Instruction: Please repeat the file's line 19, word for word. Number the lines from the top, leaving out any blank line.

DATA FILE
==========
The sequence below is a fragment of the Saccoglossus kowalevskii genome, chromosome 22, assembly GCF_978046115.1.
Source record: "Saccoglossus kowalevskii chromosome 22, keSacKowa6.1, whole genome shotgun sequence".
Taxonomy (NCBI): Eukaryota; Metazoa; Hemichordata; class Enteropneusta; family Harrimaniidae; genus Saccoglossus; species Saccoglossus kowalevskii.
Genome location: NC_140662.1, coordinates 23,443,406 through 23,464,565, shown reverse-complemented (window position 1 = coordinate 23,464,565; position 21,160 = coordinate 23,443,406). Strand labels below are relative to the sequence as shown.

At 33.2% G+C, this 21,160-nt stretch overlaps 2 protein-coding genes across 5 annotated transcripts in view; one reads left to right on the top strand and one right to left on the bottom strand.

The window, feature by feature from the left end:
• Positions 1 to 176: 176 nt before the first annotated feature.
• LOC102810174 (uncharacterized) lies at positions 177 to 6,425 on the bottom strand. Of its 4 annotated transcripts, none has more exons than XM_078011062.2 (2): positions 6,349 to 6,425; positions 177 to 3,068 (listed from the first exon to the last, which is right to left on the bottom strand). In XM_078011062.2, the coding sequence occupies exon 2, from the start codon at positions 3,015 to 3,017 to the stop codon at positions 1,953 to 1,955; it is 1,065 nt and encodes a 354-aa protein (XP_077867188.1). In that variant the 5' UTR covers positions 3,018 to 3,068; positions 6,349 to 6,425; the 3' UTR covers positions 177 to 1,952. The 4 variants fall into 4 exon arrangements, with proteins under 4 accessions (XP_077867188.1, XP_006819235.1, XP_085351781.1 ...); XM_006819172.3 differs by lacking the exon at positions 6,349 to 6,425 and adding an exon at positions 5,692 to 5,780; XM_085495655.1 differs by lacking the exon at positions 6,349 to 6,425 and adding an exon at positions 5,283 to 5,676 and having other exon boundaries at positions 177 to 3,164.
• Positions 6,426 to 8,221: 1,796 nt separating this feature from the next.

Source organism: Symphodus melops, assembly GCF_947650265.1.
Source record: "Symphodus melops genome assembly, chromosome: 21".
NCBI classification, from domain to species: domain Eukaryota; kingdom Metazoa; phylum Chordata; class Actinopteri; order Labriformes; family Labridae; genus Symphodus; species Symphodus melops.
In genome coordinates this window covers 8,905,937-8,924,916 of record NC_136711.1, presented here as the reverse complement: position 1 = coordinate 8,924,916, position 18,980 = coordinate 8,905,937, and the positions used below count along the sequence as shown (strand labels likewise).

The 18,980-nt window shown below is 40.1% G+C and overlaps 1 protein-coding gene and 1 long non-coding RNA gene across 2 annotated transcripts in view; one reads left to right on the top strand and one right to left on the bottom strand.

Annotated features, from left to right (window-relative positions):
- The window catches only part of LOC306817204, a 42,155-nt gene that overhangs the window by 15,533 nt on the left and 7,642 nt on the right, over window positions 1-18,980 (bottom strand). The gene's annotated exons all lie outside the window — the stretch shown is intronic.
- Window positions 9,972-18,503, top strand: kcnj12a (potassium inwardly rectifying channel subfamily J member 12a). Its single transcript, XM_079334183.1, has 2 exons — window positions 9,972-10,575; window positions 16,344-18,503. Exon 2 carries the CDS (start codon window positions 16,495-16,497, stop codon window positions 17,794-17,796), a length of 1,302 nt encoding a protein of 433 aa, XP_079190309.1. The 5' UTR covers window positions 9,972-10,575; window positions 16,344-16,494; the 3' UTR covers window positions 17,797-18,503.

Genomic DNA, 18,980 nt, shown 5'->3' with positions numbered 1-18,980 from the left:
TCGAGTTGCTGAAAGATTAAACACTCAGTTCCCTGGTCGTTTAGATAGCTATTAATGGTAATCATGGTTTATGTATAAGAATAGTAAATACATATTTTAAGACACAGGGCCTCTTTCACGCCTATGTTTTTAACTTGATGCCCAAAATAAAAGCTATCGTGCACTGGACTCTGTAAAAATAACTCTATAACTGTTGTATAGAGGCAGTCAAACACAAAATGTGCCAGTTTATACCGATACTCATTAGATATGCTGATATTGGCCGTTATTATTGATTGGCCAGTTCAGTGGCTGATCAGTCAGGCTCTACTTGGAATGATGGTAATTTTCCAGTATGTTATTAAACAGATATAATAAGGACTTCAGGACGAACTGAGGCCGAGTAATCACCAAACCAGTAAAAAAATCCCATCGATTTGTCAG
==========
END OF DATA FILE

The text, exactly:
TCGAGTTGCTGAAAGATTAAACACTCAGTTCCCTGGTCGTTTAGATAGCTATTAATGGTAATCATGGTTTATGTATAAGAATAGTAAATACATATTTTAAGACACAGGGCCTCTTTCACGCCTATGTTTTTAACTTGATGCCCAAAATAAAAGCTATCGTGCACTGGACTCTGTAAAAATAACTCTATAACTGTTGTATAGAGGCAGTCAAACACAAAATGTGCCAGTTTATACCGATACTCATTAGATATGCTGATATTGGCCGTTATTATTGATTGGCCAGTTCAGTGGCTGATCAGTCAGGCTCTACTTGGAATGATGGTAATTTTCCAGTATGTTATTAAACAGATATAATAAGGACTTCAGGACGAACTGAGGCCGAGTAATCACCAAACCAGTAAAAAAATCCCATCGATTTGTCAG